• Normative vs Ipsative?
    • Normative assessment:
      • Compares a sample of behaviour with the same behaviour in a sample of the population.
      • Generalises from that sample
      • Requires validity
      • Requires reliability
      • Issues about relevance & equity
debates in assessment2
Debates in assessment?
  • Normative vs Ipsative?
    • Normative assessment:
      • In the UK, typically involves:
        • Wechsler Scales: WISC IV, WPPSI III
        • British Ability Scales (BAS)
        • A range of attainment tests
      • Produces norm-referenced scores, typically IQ (or ‘Standard’) scores or percentile rankings
debates in assessment3
Debates in assessment?
  • Normative vs Ipsative?
    • Ipsative assessment:
      • Compares a child with themselves
      • Can include normative assumptions
      • Can allow a focus on the learning / behaviour issues themselves.
debates in assessment4
Debates in assessment?
  • Static vs ‘dynamic’?
    • Static assessment:
      • Looks at what a child has achieved;
      • Analyses strengths and difficulties;
      • Deals in snap-shots of behaviour/learning
      • Emphasises reliability and validity
debates in assessment5
Debates in assessment?
  • Static vs ‘dynamic’?
    • dynamic assessment:
      • Based on Vygotsky’s work, developed by Feuerstein;
      • Looks at a child’s response to teaching
      • Focuses on modifiability and adaptability - therefore looks at change
alternative methods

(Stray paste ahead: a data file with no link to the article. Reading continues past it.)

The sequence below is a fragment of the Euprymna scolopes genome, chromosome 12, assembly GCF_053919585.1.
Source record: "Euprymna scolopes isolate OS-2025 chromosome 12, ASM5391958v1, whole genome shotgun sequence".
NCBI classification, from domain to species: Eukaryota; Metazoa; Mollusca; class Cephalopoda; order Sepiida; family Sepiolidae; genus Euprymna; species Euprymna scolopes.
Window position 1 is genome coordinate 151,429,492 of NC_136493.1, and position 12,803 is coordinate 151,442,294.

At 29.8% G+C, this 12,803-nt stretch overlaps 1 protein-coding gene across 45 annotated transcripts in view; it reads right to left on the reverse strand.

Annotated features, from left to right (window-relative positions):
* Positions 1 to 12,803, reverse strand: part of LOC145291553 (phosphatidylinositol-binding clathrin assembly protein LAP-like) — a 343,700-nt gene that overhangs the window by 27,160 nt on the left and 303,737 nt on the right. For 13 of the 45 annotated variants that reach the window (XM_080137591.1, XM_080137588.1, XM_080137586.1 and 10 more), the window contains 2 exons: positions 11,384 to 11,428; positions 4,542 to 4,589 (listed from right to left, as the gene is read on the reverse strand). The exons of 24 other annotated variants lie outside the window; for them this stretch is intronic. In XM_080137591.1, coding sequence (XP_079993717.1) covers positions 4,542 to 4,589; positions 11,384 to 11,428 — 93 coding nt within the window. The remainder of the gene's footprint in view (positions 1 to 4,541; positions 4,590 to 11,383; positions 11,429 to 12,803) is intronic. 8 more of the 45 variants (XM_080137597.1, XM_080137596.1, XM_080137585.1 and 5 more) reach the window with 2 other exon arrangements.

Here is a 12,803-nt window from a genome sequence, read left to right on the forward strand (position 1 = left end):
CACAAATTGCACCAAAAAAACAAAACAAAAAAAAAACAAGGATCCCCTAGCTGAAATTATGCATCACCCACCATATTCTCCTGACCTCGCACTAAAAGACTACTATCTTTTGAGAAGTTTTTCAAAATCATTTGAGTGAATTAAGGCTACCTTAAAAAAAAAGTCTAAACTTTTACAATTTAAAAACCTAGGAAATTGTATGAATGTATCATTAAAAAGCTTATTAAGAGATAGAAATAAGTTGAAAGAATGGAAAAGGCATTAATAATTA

Alternative methods
  • Curriculum-based assessment
    • Ipsative by nature
    • Based on (social) learning theories
    • Looks at the child in context
    • Attempts to lead directly to action
    • Requires careful monitoring, evaluation and review
challenges to practice
Challenges to practice
  • Keep the psychology
  • To maintain relevance to teachers
  • To understand the difficulties in terms of the interaction between the child and their environment.
  • To maintain an objective stance
  • To collect data rigorously and to transform that understanding of the child’s circumstances
further reading
Further Reading
  • Anastasi, A. and Urbina, S. (1997). Psychological Testing (7th Edn). Upper Saddle River, NJ., Prentice Hall.
  • Deno, S.L. (1989) Curriculum based measurement: the emerging alternative. Exceptional Children, 52(3): 219-32
  • Dessent, T. (1978). The historical development of School Psychological Services. In: Reconstructing Educational Psychology. B. Gillham. London, Croom Helm.
  • DfEE (2000). Educational Psychology Services (England): Current Role, Good Practice and Future Directions. Nottingham: DfEE.
  • DfES (2006). A Review of the Functions and Contributions of Educational Psychologists in the Light of ‘Every Child Matters: Change for Children’ Nottingham: DfES Research Report 792
further reading1
Further Reading
  • Gersch, I. S. (2004). "Educational Psychology in an age of uncertainty." The Psychologist17(3): 142-145.
  • Gillham, B., (Ed.) (1978). Reconstructing Educational Psychology. London, Croom Helm.
  • Leyden, G. (1999). "Time for change: the reformulation of applied psychology for LEAs and schools." Educational Psychology in Practice14(4): 222-228.
  • Mellor, N. J. (1999). From exploring practice to exploring inquiry: a practitioner researcher’s experience. University of Northumbria at Newcastle. PhD. (Chapter 2)
further reading2
Further Reading
  • Miller, A. and Leyden, G. (1999). "A coherent framework for the application of psychology in schools." British Educational Research Journal25(3): 389-400.
  • Solity, J. and Bull, S. (1987). Special Needs: Bridging the Curriculum Gap. Milton Keynes, Open University Press.
  • Sternberg, R. J. and Grigorenko, E. L. (2002). "Difference scores in the identification of children with learning disabilities. It's time to use a different method." Journal of School Psychology40(1): 65-83.